Three students placed their single items in their own machines, but the others threw all their items in together.  Lots of excitement around the change machine.  A couple kids discovered sensory input by leaning against the powerful washers. Four students played Monopoly, hashing out the rules together (since each had a different idea about such things as Free Parking and whether or not property should be auctioned if the person who lands on it doesn't want it.)

Anyway, I love the program.  It be a real source of peer support and yes, education minus the anxiety. Plus, at only three days a week, everyone still has four days to play video games in the basement.

Thursday, July 14, 2011

Summer in Full Swing

Thanks to Heidi Chen for this photo.
Many parents love the unstructured nature of summer, but I doubt they have kids on the autism spectrum.  Without a framework, three months of warm weather can feel longer than the coldest winter.  But put in too much structure, and it doesn’t “feel” like summer.  As always, the challenge is trying to find a balance.
     Right now we seem to have hit the sweet spot of summer - the weather is cooperating, and our routine has been reestablished. With long weekends spent at the cabin, the weekdays in between give William a solid framework to his summer, thanks to our nanny, Colleen.  
     Colleen was William’s para in first grade, and helps us after school and in the summer.  They have their own daily schedule consisting of schoolwork in the morning and then a fun activity.  She uses Saxon math and our own reading materials, and figures out just how to incorporate his interests (tall buildings! dog birthdays!) into their lessons.  One summer they did story problems based on video game characters outdoors with sidewalk chalk.  She’s also up for anything William might suggest - Edina pool, playdate, movie, Twins game, bowling, State Fair, Mall of America, and often texts cute photos to keep me posted on their fun.
     She’s great at helping William with coping skills without pushing him to the point of distress.  Since he learned about constants and variables last year in school, she's found a new framework for flexibility.  For example, a “constant” at the baseball game is getting ice cream, while a “variable” is which kind to get.  (Because you can’t ask a kid to NOT have ice cream!)
     Colleen has also taught things to our whole family, including the irrefutable fact that quesadillas made on the stove are far superior than in the microwave. And, in all seriousness, I realize how very blessed we are to be able to have help with William.  I wish every family with a child with ASD could have someone like her.

Thursday, July 7, 2011

Back to School – but which one?

The school supply section appearing at Target right after July 4th has always bothered me, but this year more than ever.  Part of this, of course, is because summer just arrived here weather-wise, but there is a bigger reason.  William just finished elementary school in June, so middle school looms.  Last spring I made what I thought was a decision to have him go to The Whole Learning School, a wonderful and very small private school for kids with disabilities.  Since that time, I’ve had many second, and even third, thoughts about it.  William desperately wants to go to his assigned middle school, with his sixth grade peers.  What he thinks that will be like and why he wants it so badly, I don’t really know.  (I do know it speaks volumes about the community he felt in his elementary school.)  My struggle is that I have doubts that the public system can provide the individualized academic support he needs, but that the private school option has very limited social opportunities for him, which he craves.  So, what is middle school about?  Is it for social or academic enhancement? Will he even have any friends at the public middle school?  Are “neuro-typical” peers overrated when they’re adolescents? How much does the child’s own desire play into the decision?  There are no answers now, only more questions, and the hunt for the solution that feels like the best fit.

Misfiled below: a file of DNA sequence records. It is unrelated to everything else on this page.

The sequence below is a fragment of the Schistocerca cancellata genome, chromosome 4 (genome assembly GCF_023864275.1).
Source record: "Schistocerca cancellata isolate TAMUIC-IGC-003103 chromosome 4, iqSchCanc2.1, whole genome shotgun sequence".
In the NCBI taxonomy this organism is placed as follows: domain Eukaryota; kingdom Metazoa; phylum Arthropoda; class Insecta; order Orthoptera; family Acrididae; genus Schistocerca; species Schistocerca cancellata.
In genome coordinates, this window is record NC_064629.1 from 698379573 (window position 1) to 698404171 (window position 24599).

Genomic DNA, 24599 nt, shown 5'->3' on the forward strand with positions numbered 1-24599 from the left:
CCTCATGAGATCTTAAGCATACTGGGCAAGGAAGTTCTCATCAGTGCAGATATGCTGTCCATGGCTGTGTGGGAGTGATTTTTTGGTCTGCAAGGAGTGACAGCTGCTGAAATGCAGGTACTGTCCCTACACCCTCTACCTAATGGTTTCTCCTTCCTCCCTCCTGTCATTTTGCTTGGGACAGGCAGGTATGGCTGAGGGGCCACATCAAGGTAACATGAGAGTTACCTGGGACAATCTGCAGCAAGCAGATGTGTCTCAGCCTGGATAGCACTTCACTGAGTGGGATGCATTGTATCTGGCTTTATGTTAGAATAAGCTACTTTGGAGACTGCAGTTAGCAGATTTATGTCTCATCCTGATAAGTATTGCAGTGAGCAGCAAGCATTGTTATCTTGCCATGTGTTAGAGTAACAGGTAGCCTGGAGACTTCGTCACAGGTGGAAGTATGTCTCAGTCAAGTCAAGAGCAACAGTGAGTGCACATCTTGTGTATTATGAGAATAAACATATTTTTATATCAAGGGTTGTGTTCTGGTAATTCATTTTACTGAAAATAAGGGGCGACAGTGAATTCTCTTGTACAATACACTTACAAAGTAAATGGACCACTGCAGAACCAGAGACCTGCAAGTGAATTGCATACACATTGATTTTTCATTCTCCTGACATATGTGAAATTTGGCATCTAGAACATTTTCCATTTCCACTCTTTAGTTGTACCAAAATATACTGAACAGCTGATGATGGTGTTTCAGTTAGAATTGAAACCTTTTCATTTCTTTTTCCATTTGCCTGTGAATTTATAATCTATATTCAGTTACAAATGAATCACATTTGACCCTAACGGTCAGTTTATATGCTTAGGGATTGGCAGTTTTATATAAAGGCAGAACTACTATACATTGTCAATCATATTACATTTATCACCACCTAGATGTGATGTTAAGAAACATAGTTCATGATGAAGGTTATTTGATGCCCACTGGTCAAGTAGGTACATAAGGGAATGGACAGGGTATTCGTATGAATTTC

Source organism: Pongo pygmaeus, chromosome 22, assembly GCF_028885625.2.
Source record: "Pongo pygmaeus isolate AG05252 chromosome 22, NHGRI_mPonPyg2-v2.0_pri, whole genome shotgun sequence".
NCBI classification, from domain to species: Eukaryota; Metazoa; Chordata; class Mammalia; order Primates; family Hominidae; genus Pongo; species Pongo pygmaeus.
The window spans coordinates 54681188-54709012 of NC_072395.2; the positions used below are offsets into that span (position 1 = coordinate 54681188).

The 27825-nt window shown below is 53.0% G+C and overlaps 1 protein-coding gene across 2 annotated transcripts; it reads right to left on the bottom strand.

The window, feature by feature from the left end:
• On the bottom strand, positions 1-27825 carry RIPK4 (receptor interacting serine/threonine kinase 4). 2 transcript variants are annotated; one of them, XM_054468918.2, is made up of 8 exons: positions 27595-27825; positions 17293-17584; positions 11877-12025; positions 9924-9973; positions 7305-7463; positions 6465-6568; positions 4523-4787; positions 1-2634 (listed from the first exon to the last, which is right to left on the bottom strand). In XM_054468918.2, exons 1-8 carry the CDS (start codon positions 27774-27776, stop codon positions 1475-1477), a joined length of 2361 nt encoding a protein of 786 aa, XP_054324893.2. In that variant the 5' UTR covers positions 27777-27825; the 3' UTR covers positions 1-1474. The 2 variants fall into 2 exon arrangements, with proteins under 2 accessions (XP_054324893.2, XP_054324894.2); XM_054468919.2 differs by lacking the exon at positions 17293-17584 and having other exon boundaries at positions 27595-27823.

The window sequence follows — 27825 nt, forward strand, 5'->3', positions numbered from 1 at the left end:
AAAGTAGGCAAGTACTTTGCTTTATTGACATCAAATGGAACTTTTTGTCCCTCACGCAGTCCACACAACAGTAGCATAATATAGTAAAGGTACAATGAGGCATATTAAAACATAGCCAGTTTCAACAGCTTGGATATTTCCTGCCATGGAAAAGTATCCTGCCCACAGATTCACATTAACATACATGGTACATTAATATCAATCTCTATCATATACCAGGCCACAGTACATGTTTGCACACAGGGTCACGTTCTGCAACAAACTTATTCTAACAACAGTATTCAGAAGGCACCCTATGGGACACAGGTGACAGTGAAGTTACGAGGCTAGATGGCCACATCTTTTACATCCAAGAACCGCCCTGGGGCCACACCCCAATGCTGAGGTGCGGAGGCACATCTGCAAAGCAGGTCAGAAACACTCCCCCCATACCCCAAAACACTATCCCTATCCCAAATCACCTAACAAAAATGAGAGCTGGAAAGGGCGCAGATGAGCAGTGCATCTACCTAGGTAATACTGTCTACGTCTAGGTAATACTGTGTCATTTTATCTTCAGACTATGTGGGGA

Wednesday, July 6, 2011

Jumping In

For some time I've thought about getting the families touched by autism and living in and around Edina connected with each other.  And, today seemed to be the day to take the plunge!  So, starting with this blog here, and a Tumblr account (are they called accounts?), here I go.  Likely a Facebook group will follow, maybe a Google group.  The landscape of social networking is vast and multi-faceted so it may take a little while to sort out the best avenue. We will find out what is the most effective and efficient, hopefully including some face to face!
More about me to come, but for right now, I live in Edina and I am a parent to an 11-year-old boy with autism. I am interested in connecting families together and with services and ideas to better help us all put this "puzzle" together!  Please get in touch with me through a comment here, or email me with feedback, questions, or submissions.  Thanks for joining me on this journey.